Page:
And it gets even more shocking.  The radical path of discipleship is not earthly ease,  comfort, or victory but suffering.  What does Jesus say?  Whoever does not bear his own cross and follow Me, cannot be My disciple.  Your path of faith on earth is tested by trials and tribulation, sorrows and suffering, pain and persecution, life and loss.  Your victory is by faith and not by sight.  The future that belongs to you is the future you see not with the eyes in your head but the eyes of faith opened by the Holy Spirit.  The struggles of the day are not the lens by which you see your eternal future but just the other way around.  Your eternal future and your new relationship with God your Father, Christ your brother, and the Spirit your mother is the lens through which you see the struggles of this mortal life and the troubles of this day.

So what does Jesus call us to do?  Count the cost.  Jesus does not promise a rose garden but a life wearing the cross and enduring suffering.  I know that is not what you thought you would hear today but it is the truth.  Yet despite it all, God is still our heavenly Father, Christ our brother who has saved us from our sins and death, and the Holy Spirit still the mother who bore us in faith that we may endure to the day of Christ’s coming and be found holy and blameless before His judgment seat.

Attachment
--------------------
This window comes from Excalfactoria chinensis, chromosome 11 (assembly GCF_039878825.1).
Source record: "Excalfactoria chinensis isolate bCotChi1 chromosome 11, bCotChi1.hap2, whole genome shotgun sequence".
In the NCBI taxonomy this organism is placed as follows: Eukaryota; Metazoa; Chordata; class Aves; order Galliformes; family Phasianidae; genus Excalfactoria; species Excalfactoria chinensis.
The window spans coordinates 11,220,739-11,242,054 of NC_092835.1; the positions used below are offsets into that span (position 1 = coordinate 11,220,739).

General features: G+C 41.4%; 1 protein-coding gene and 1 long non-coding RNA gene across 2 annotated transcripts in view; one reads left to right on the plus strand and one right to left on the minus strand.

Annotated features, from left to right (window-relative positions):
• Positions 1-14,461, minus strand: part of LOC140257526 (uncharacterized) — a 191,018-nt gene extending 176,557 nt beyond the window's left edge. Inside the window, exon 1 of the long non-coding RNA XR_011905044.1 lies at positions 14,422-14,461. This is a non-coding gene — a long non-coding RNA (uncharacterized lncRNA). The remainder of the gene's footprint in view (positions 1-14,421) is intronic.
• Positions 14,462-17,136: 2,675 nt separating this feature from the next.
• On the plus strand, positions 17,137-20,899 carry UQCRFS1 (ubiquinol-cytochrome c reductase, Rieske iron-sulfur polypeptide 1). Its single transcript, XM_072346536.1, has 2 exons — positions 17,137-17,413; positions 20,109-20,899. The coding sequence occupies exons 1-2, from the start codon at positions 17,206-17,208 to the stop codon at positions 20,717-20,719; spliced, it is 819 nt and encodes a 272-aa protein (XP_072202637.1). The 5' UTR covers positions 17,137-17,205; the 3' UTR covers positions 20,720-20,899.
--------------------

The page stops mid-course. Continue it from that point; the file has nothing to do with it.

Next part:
Count the cost.  Know what it is that tests you and what it is that waits for you.  Know what it is that you are called to sacrifice for the Kingdom but never forget what Christ has sacrificed to give you the Kingdom.  Know that here on earth your sufferings are not in vain, your faithfulness is not without reward, and your life not without purpose.  Count the cost.  Repent.  Believe the Gospel.  Keep the faith.

Some of you undoubtedly complain about the government, about taxes, about the choice you must make at the ballot box, about the weather, about your spouse, about your children, about your parents, about life’s disappointments and its defeats.  I know I have.  But our comfort does not lie in an improving world or family or life.  We are citizens of an eternal city and our citizenship is in heaven.  We belong to Him. Everything on earth was created to point to God from the food we eat to the families into which we were born.  They are shadows of the eternal and even though sin has corrupted them, the temporal things of this life do not fail to point to the eternal.  The Spirit is given so that we can see this with eyes of faith -- seeing what our physical eyes cannot see.